PASTA Repair

Surgical Technique

Complete the Tear or PASTA Repair?

 

When faced with a repairable PASTA lesion, typically small tendon retraction and 40-50% footprint exposure, surgeons have two options: either complete the tear followed by a standard rotator cuff repair or maintain the remaining bursal fibers and perform a transtendinous repair.

 

Studies have shown drawbacks to completing the tear including creating a length tension mismatch,1 changing the normal biomechanics of the cuff and creating a greater potential for non-anatomic recreation.2 Conversely, comparing these two approaches has shown a transtendinous approach provides statistically significant less gapping, higher mean ultimate failure strength and biomechanic superiority.Literature by Dr. Lo and Dr. Burkhart has shown an arthroscopic transtendon technique can reestablish the normal footprint of the rotator cuff and potentially minimize and length-tension mismatch of the repaired rotator cuff muscles.1 This could result in a more natural, anatomic repair for your patient.2
 
Excellent Clinical Outcomes

 

A study by Dr. Castagna found that a transtendon approach is a reliable procedure that can be expected to produce a good outcome with significant pain relief and improved shoulder scores in 98% of patients.3 Similarly, a study by Dr. Snyder found that these repairs provide reliable and sustained pain relief and improvements in shoulder function.4

 

Transtendinous PASTA Repair with Y-Knot® Flex All-Suture Anchors
 
While surgeons have many anchor choices, Y-Knot® Flex All-Suture Anchors provide distinct advantages for transtendinous PASTA repairs. Studies have shown that smaller anchors cause less damage to tendon tissue and suggest smaller anchors should be considered for transtendon procedures.5 At 1.8mm, our Y-Knot®Flex anchors are the smallest double-loaded all-suture anchors available, helping provide a less invasive percutaneous delivery. Double-loaded with two strands of #2 Hi-Fi® suture, Y-Knot Flex 1.8mm anchors provide 380N fixation strength while removing up to 80% less bone.6
Y-Knot Flex anchors enable multiple technique options, including Single-Row, Double-Row, and Double-Pulley. With the double pulley technique, two anchors are placed medially and the sutures are tied together to compress the supraspinatus to the medial footprint without any additional suture passing steps. 

  

Product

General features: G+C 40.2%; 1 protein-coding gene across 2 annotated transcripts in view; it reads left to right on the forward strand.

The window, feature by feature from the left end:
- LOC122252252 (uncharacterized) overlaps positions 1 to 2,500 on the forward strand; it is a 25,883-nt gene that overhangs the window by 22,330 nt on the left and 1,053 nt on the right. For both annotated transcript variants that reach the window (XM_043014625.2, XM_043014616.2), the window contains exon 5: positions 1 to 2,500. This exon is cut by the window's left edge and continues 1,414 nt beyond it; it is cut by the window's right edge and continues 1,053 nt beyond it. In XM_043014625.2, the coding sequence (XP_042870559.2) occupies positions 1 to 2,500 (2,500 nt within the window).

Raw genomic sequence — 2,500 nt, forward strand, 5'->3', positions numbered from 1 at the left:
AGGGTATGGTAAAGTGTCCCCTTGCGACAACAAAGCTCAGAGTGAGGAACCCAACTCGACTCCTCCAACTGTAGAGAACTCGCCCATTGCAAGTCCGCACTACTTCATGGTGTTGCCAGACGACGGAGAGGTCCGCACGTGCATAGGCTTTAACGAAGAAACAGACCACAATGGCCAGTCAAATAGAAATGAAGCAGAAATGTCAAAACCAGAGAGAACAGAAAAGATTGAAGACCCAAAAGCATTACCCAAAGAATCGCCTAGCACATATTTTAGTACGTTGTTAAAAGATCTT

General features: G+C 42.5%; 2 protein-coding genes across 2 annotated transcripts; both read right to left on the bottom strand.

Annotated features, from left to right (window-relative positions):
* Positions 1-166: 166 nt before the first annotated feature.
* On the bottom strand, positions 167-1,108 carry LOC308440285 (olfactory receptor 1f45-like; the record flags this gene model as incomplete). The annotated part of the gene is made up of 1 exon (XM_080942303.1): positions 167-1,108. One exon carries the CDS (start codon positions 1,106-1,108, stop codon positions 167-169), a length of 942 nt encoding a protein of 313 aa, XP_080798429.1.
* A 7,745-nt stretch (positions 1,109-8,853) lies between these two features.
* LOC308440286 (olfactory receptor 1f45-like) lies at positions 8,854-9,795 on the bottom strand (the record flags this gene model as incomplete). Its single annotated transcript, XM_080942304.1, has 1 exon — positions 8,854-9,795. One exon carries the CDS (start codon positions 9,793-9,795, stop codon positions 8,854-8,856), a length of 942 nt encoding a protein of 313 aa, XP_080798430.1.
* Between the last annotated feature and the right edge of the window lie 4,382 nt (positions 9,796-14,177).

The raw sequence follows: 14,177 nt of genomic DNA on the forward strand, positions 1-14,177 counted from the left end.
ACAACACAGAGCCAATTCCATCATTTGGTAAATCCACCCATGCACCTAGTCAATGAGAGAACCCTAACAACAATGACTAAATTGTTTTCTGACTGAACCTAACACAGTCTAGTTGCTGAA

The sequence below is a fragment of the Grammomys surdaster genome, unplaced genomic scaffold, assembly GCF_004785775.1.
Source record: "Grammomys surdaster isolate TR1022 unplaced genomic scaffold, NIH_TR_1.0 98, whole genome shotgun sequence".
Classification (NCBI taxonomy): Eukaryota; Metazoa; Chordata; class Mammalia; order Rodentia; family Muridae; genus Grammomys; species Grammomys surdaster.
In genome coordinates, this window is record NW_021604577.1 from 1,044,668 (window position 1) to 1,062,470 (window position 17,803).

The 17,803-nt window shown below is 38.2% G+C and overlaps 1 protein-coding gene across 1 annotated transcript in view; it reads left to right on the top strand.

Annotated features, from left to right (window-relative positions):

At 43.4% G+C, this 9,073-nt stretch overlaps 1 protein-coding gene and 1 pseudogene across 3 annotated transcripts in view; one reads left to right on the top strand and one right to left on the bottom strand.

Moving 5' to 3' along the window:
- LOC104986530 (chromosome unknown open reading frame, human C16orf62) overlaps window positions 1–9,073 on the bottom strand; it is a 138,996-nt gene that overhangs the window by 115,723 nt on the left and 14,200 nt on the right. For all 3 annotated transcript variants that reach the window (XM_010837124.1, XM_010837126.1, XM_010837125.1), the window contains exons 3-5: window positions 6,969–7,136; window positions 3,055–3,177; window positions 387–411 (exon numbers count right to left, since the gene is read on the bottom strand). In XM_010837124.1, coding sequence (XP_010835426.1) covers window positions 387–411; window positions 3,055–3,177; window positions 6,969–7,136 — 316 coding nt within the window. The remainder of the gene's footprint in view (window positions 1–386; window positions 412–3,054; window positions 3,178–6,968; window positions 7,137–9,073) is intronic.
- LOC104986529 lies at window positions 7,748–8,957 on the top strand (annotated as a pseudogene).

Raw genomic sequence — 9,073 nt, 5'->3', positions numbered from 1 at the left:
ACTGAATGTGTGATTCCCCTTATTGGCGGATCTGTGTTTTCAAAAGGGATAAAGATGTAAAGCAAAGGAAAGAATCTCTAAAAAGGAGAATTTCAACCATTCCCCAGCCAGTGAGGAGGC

Y-Knot® Flex All-Suture Anchors 

  • Soft: All-suture anchors
  • Small: Minimal footprint
  • Secure: 360-degree FormFit™ Fixation
   


PopLok® Knotless Suture Anchors – 3.5/4.5mm

  • Ability to tension suture after the anchor is seated
  • Wings are deployed subcortically to provide secure fixation
   


Super Revo® FT and ThRevo®  FT Suture Anchors 

  • Self-punching fully-threaded titanium anchor
 
 

Clinical Resources

Interested in PASTA Repair Surgical Techniques? 



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1
Lo and Burkhart, Transtendon arthroscopic repair of partial-thickness, articular surface tears of the rotator cuff, Arthroscopy, 2004.

2 Gonzalez-Lomas et al., J Shoulder Elbow Surg 2008; 17:722-728 

3 Castagna et al., Predictive factors of subtle residual shoulder symptoms after transtendinous arthroscopic cuff repair, American Journal of Sports Medicine, 2009.

4 Snyder et al. Long-term outcome for arthroscopic repair of partial articular-sided supraspinatus tendon avulsion, Arthroscopy, 2013. 

5 Qing-Song Zhang et al., Comparison of the tendon damage caused by four different anchor systems used in transtendon rotator cuff repair, Advances in Orthopaedics, 2012.

6 Data on File. 


This material provides information regarding how to use CONMED medical devices and instruments in surgical procedures.  Although reviewed by physicians it is not medical advice and each surgeon should use their own professional judgment before using to treat a particular patient.  Surgeons should be trained in the use of such devices before surgery and should always refer to the product labeling including the Instructions for Use before using any medical device.

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